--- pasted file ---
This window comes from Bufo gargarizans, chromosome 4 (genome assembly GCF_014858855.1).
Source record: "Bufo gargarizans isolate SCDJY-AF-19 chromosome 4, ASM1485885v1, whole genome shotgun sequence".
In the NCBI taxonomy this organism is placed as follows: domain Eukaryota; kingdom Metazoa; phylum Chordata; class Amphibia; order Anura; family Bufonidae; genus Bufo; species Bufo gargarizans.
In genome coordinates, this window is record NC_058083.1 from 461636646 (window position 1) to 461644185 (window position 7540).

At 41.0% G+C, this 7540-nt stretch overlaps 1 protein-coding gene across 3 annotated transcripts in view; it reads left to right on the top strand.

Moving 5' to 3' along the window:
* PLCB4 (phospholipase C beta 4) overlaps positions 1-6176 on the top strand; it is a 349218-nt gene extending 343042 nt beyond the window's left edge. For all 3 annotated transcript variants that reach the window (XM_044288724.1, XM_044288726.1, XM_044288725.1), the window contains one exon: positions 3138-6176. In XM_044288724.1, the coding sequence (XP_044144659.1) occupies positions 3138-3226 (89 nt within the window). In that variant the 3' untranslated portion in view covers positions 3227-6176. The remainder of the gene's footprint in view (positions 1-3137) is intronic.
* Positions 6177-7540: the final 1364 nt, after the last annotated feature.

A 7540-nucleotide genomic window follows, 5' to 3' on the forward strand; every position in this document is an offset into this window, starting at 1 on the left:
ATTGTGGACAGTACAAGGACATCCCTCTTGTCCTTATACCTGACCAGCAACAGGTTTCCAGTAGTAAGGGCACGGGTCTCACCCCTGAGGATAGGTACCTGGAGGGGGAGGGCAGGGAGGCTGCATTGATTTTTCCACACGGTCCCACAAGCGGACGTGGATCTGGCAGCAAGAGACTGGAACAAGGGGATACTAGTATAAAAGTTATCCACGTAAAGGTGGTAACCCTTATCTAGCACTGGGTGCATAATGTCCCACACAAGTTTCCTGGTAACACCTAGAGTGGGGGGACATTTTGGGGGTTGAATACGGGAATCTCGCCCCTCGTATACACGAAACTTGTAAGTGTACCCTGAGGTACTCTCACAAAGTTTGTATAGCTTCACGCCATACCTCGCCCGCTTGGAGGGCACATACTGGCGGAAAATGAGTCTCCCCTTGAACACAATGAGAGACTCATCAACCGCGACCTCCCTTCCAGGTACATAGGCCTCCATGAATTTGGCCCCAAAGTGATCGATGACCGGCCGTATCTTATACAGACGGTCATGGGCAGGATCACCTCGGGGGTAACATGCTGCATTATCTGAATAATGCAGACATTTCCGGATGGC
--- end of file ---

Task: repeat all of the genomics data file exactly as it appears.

This window comes from Bufo gargarizans, chromosome 4 (genome assembly GCF_014858855.1).
Source record: "Bufo gargarizans isolate SCDJY-AF-19 chromosome 4, ASM1485885v1, whole genome shotgun sequence".
In the NCBI taxonomy this organism is placed as follows: domain Eukaryota; kingdom Metazoa; phylum Chordata; class Amphibia; order Anura; family Bufonidae; genus Bufo; species Bufo gargarizans.
In genome coordinates, this window is record NC_058083.1 from 461636646 (window position 1) to 461644185 (window position 7540).

At 41.0% G+C, this 7540-nt stretch overlaps 1 protein-coding gene across 3 annotated transcripts in view; it reads left to right on the top strand.

Moving 5' to 3' along the window:
* PLCB4 (phospholipase C beta 4) overlaps positions 1-6176 on the top strand; it is a 349218-nt gene extending 343042 nt beyond the window's left edge. For all 3 annotated transcript variants that reach the window (XM_044288724.1, XM_044288726.1, XM_044288725.1), the window contains one exon: positions 3138-6176. In XM_044288724.1, the coding sequence (XP_044144659.1) occupies positions 3138-3226 (89 nt within the window). In that variant the 3' untranslated portion in view covers positions 3227-6176. The remainder of the gene's footprint in view (positions 1-3137) is intronic.
* Positions 6177-7540: the final 1364 nt, after the last annotated feature.

A 7540-nucleotide genomic window follows, 5' to 3' on the forward strand; every position in this document is an offset into this window, starting at 1 on the left:
ATTGTGGACAGTACAAGGACATCCCTCTTGTCCTTATACCTGACCAGCAACAGGTTTCCAGTAGTAAGGGCACGGGTCTCACCCCTGAGGATAGGTACCTGGAGGGGGAGGGCAGGGAGGCTGCATTGATTTTTCCACACGGTCCCACAAGCGGACGTGGATCTGGCAGCAAGAGACTGGAACAAGGGGATACTAGTATAAAAGTTATCCACGTAAAGGTGGTAACCCTTATCTAGCACTGGGTGCATAATGTCCCACACAAGTTTCCTGGTAACACCTAGAGTGGGGGGACATTTTGGGGGTTGAATACGGGAATCTCGCCCCTCGTATACACGAAACTTGTAAGTGTACCCTGAGGTACTCTCACAAAGTTTGTATAGCTTCACGCCATACCTCGCCCGCTTGGAGGGCACATACTGGCGGAAAATGAGTCTCCCCTTGAACACAATGAGAGACTCATCAACCGCGACCTCCCTTCCAGGTACATAGGCCTCCATGAATTTGGCCCCAAAGTGATCGATGACCGGCCGTATCTTATACAGACGGTCATGGGCAGGATCACCTCGGGGGTAACATGCTGCATTATCTGAATAATGCAGACATTTCCGGATGGC